No discussion of an adoptee’s personal history can be complete without a careful investigation into whom his or her biological parents were and why he or she was given up for adoption.
There are at least seven million adopted children and adults in the US today. Knowing that a number of diseases are at least partly genetic, many of those children pass into adulthood wondering what health risks they inherited.
Consciously or not, adoptees also deal with many more emotionally charged questions. What is my ethnic background? Do I have brothers or sisters? Do they look like me? What were their lives like? Are they aware that I exist? And if so, might they or my birth parents now be searching for me?
In this fascinating, inspirational, and highly personal account, Richard Hill brings all these issues front and center. I found myself wondering what new facts would be found on the next paragraph and page of this personal odyssey to find the truth surrounding the circumstances of his birth and adoption.
Combining conventional genealogy, DNA analysis, and good old-fashioned gumshoe detective work, Richard has weaved his personal story into a thrilling saga that should serve as a roadmap for anyone seeking the “who” and “why” of an adoptee’s birth.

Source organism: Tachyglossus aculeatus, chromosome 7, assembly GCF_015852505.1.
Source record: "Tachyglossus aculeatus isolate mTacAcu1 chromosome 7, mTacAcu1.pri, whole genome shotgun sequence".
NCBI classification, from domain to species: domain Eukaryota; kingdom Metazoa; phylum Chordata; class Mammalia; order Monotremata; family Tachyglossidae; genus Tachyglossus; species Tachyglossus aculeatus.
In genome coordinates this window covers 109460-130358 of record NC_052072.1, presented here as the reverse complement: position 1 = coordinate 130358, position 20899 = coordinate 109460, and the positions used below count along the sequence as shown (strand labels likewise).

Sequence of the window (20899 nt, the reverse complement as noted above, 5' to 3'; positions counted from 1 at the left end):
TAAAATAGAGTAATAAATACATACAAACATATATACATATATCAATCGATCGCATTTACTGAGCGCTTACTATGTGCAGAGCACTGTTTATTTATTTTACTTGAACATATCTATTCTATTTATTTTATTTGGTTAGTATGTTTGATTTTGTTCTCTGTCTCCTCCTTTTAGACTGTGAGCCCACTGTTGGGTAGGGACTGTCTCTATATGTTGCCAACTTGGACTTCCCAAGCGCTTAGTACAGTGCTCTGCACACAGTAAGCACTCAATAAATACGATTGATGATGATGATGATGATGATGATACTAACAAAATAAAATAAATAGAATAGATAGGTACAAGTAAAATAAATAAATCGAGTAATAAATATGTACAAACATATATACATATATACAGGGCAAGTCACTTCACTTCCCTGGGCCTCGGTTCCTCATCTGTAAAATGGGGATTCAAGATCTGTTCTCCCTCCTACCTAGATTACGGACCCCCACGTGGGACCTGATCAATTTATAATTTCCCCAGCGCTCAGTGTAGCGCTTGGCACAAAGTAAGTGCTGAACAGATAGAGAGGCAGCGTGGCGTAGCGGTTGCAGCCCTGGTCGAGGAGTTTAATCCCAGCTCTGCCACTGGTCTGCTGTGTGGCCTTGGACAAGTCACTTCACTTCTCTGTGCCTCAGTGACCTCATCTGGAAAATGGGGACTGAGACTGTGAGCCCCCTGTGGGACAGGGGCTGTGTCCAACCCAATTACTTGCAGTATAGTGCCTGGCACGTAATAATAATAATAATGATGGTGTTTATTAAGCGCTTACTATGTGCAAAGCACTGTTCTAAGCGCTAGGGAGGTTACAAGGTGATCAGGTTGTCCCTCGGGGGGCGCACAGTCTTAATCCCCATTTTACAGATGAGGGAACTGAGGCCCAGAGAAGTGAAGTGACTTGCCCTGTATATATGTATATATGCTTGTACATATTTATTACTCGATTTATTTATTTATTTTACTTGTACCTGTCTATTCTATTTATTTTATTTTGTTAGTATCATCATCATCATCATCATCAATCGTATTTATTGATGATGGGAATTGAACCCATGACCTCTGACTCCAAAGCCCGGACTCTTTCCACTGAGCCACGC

Although Richard’s quest was ultimately successful, you’ll see the journey was neither easy nor quick. Dogged persistence trumps luck when searching for an adoptee’s biological family and this journey is filled with moments of euphoria separated by weeks, months, and years of frustration.
Written in an easy-to-read style, Richard Hill’s book is a guide for adoptees seeking answers to questions that have been covered (purposely or otherwise) by the sands of time. He has demonstrated that persistence and patience are the best tools for the adoptee looking to uncover the secrets to his or her biological beginnings.
As the president of Family Tree DNA, the world largest genealogical site employing DNA to prove connections, I see many adoptees every week struggling with the same questions that Richard has worked to answer in this book. My hope is that by reading about his journey, other adoptees also will obtain the closure that Richard sought, and found, after more than thirty years of investigation.